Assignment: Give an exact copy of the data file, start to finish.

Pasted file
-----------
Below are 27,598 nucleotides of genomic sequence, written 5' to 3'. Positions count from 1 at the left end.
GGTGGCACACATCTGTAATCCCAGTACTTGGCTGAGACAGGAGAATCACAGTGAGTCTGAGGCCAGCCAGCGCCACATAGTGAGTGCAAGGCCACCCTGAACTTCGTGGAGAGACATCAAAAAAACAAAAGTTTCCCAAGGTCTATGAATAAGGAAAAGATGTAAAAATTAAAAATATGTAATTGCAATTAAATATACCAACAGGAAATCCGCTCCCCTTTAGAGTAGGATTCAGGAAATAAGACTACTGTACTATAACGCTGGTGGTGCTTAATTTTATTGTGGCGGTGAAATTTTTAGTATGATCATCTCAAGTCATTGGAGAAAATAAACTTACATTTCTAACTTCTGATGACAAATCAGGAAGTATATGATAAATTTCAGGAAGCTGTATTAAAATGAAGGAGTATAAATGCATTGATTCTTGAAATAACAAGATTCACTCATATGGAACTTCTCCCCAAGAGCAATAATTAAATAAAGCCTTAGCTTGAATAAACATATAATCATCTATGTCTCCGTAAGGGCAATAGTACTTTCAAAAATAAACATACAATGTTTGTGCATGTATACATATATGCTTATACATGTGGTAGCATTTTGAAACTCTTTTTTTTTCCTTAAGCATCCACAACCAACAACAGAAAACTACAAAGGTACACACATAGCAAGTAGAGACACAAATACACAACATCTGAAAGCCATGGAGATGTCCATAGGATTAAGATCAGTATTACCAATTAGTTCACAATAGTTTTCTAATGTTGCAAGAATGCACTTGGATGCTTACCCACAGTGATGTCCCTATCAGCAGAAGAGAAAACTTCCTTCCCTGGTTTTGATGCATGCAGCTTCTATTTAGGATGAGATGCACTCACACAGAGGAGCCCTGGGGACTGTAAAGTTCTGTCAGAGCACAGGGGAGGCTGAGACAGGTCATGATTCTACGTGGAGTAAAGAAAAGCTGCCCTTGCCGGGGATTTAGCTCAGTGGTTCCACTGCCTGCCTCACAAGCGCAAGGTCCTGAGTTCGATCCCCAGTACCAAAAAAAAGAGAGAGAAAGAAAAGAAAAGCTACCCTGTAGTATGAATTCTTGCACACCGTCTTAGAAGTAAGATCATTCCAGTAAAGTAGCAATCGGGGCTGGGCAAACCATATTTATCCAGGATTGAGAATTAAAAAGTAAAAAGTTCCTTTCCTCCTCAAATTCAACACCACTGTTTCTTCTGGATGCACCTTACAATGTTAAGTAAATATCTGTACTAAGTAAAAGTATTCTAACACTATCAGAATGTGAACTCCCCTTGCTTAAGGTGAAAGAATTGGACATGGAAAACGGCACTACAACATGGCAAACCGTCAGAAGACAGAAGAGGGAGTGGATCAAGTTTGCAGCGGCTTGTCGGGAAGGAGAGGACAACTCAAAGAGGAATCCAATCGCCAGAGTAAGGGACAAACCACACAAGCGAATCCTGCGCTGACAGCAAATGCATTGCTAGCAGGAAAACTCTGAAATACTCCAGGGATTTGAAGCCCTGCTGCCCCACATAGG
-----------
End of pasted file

Below are 27,598 nucleotides of genomic sequence, written 5' to 3'. Positions count from 1 at the left end.
GGTGGCACACATCTGTAATCCCAGTACTTGGCTGAGACAGGAGAATCACAGTGAGTCTGAGGCCAGCCAGCGCCACATAGTGAGTGCAAGGCCACCCTGAACTTCGTGGAGAGACATCAAAAAAACAAAAGTTTCCCAAGGTCTATGAATAAGGAAAAGATGTAAAAATTAAAAATATGTAATTGCAATTAAATATACCAACAGGAAATCCGCTCCCCTTTAGAGTAGGATTCAGGAAATAAGACTACTGTACTATAACGCTGGTGGTGCTTAATTTTATTGTGGCGGTGAAATTTTTAGTATGATCATCTCAAGTCATTGGAGAAAATAAACTTACATTTCTAACTTCTGATGACAAATCAGGAAGTATATGATAAATTTCAGGAAGCTGTATTAAAATGAAGGAGTATAAATGCATTGATTCTTGAAATAACAAGATTCACTCATATGGAACTTCTCCCCAAGAGCAATAATTAAATAAAGCCTTAGCTTGAATAAACATATAATCATCTATGTCTCCGTAAGGGCAATAGTACTTTCAAAAATAAACATACAATGTTTGTGCATGTATACATATATGCTTATACATGTGGTAGCATTTTGAAACTCTTTTTTTTTCCTTAAGCATCCACAACCAACAACAGAAAACTACAAAGGTACACACATAGCAAGTAGAGACACAAATACACAACATCTGAAAGCCATGGAGATGTCCATAGGATTAAGATCAGTATTACCAATTAGTTCACAATAGTTTTCTAATGTTGCAAGAATGCACTTGGATGCTTACCCACAGTGATGTCCCTATCAGCAGAAGAGAAAACTTCCTTCCCTGGTTTTGATGCATGCAGCTTCTATTTAGGATGAGATGCACTCACACAGAGGAGCCCTGGGGACTGTAAAGTTCTGTCAGAGCACAGGGGAGGCTGAGACAGGTCATGATTCTACGTGGAGTAAAGAAAAGCTGCCCTTGCCGGGGATTTAGCTCAGTGGTTCCACTGCCTGCCTCACAAGCGCAAGGTCCTGAGTTCGATCCCCAGTACCAAAAAAAAGAGAGAGAAAGAAAAGAAAAGCTACCCTGTAGTATGAATTCTTGCACACCGTCTTAGAAGTAAGATCATTCCAGTAAAGTAGCAATCGGGGCTGGGCAAACCATATTTATCCAGGATTGAGAATTAAAAAGTAAAAAGTTCCTTTCCTCCTCAAATTCAACACCACTGTTTCTTCTGGATGCACCTTACAATGTTAAGTAAATATCTGTACTAAGTAAAAGTATTCTAACACTATCAGAATGTGAACTCCCCTTGCTTAAGGTGAAAGAATTGGACATGGAAAACGGCACTACAACATGGCAAACCGTCAGAAGACAGAAGAGGGAGTGGATCAAGTTTGCAGCGGCTTGTCGGGAAGGAGAGGACAACTCAAAGAGGAATCCAATCGCCAGAGTAAGGGACAAACCACACAAGCGAATCCTGCGCTGACAGCAAATGCATTGCTAGCAGGAAAACTCTGAAATACTCCAGGGATTTGAAGCCCTGCTGCCCCACATAGG